NASA's Solar Dynamics Observatory photographed the splash: The source of this activity was probably returning sunspot AR2644.
In early April the active region produced a series of M-class solar flares and shortwave radio blackouts.
Now, following a two week trip around the farside of the sun, AR2644 is due to return.
It looks like it's returning with much of its old potency: Spacweather.com reports; Old sunspot AR2644 has returned--and it is still active.
On April 18th at approximately 2000 UT, the sunspot's magnetic canopy exploded and hurled a bright coronal mass ejection (CME) into space.
The ESA/NASA Solar and Heliophysics Observatory caught the cloud as it raced away from the sun.
This CME will probably miss Earth.
The explosion's epicenter was too far off the Sun-Earth line for a direct hit.
NOAA analysts are still evaluating the possibility of a glancing blow, however, so stay tuned for updates.
More CMEs may be in the offing. In early April this sunspot produced a series of strong M-class flares and shortwave radio blackouts on Earth.
Geoeffective activity stopped only when the sunspot went into hiding on the farside of the sun. Two weeks later it's back, and it is turning toward Earth for a new round of solar activity.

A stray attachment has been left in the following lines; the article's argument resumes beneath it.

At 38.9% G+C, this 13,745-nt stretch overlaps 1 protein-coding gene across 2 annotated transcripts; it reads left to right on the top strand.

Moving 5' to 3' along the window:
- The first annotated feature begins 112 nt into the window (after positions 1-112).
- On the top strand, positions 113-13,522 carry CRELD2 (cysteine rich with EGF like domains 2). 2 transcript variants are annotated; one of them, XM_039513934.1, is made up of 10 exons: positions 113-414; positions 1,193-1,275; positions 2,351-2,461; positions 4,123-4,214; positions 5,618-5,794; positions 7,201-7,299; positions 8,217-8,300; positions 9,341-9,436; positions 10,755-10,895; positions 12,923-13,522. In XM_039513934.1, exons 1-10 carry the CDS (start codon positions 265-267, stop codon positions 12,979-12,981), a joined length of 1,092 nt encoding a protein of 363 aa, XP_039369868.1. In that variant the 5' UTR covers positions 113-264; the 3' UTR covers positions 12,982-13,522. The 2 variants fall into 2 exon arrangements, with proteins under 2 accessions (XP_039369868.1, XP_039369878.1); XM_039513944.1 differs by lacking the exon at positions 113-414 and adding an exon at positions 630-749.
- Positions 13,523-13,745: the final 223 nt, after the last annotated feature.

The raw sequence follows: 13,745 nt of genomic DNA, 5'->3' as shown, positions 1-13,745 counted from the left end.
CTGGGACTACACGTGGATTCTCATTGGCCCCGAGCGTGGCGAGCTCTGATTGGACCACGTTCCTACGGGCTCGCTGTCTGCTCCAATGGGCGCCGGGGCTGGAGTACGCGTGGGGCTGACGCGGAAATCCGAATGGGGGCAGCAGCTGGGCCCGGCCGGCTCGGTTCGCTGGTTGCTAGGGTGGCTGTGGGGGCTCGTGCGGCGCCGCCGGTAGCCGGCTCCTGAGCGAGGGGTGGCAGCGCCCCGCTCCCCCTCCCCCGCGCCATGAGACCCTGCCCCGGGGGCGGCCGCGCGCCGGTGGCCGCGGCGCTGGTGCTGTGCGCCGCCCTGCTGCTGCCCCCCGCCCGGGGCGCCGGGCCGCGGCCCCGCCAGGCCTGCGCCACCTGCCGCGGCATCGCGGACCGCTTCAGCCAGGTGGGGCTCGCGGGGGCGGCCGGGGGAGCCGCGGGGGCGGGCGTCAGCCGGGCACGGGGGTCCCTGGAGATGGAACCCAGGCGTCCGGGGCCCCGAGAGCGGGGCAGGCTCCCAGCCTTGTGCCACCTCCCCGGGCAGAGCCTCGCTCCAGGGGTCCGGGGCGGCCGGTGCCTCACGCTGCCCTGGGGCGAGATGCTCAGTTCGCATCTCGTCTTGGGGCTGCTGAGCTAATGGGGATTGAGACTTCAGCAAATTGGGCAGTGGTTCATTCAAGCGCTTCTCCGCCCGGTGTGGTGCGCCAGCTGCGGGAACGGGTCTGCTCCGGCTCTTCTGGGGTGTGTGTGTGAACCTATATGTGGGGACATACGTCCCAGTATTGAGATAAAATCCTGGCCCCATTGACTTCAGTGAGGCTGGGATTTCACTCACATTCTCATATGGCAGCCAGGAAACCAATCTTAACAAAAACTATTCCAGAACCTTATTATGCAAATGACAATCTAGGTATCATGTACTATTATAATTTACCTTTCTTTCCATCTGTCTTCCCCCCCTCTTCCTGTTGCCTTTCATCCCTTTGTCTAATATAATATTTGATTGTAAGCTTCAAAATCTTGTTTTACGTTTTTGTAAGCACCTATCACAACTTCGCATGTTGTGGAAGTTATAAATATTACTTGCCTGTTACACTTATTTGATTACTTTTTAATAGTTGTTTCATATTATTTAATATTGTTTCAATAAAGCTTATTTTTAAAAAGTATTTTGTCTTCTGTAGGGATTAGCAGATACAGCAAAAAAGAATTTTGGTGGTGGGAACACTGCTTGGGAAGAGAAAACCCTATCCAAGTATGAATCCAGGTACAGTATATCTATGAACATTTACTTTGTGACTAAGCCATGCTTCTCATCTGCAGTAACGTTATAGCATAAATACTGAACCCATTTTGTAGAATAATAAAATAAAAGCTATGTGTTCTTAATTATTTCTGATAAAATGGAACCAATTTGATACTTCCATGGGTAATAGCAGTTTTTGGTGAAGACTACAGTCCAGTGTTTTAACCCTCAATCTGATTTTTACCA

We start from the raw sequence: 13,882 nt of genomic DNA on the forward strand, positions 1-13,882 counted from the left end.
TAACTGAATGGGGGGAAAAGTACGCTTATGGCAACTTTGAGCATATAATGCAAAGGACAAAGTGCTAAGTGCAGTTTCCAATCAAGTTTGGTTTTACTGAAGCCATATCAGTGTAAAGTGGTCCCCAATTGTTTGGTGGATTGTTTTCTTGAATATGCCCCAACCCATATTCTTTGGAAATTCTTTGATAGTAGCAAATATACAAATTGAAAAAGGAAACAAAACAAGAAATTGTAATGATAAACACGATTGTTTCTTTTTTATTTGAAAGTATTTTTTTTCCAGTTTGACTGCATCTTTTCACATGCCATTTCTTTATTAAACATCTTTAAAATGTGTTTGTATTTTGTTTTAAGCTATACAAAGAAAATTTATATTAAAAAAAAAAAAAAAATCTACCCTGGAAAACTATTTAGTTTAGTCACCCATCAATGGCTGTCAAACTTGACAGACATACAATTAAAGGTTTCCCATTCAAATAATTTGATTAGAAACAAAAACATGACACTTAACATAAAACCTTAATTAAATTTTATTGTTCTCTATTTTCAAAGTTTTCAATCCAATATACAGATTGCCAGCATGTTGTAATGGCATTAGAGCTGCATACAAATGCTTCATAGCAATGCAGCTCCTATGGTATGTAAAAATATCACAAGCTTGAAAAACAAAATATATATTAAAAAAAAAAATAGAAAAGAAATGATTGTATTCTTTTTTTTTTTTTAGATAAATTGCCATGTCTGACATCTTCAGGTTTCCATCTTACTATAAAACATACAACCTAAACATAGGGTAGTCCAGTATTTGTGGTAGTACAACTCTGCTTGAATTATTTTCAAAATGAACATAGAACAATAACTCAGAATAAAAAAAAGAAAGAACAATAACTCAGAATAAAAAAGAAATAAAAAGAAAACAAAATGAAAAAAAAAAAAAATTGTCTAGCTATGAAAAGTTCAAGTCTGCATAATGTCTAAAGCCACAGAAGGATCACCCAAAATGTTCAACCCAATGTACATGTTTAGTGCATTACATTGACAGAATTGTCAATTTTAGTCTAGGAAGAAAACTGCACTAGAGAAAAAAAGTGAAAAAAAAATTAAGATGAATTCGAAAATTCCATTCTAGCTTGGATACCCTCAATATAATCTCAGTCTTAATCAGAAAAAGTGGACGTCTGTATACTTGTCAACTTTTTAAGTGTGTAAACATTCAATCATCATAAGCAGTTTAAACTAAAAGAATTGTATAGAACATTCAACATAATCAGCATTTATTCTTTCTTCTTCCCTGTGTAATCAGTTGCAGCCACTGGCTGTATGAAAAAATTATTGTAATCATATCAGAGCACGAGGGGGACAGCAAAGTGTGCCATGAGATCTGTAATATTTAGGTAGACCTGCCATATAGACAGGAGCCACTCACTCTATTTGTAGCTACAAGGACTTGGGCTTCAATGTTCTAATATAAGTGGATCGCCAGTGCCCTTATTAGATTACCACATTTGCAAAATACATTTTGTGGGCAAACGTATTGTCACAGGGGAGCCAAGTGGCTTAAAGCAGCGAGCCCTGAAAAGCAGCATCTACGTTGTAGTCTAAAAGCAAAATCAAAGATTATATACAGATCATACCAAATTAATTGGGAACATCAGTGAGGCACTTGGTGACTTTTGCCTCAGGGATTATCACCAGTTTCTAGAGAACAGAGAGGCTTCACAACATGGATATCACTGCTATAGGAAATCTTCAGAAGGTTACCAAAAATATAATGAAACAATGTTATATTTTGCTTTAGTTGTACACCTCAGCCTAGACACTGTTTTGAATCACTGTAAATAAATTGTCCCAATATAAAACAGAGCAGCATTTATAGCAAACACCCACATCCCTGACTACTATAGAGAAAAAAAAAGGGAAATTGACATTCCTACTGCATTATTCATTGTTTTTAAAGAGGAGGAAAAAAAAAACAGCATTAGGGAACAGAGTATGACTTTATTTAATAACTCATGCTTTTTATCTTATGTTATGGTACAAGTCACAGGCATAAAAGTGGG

A mountain size near-Earth asteroid discovered nearly three years ago flew VERY CLOSE past Earth today at a distance of about 1.1 million miles (1.8 million kilometers), or about 4.6 times the distance from Earth to the moon.
Although there was no possibility for the asteroid to collide with our planet, this will be a very close approach for an asteroid of this size.
The asteroid, known as 2014 JO25, was discovered in May 2014 by astronomers at the Catalina Sky Survey near Tucson, Arizona -- a project of NASA's NEO Observations Program in collaboration with the University of Arizona, see video.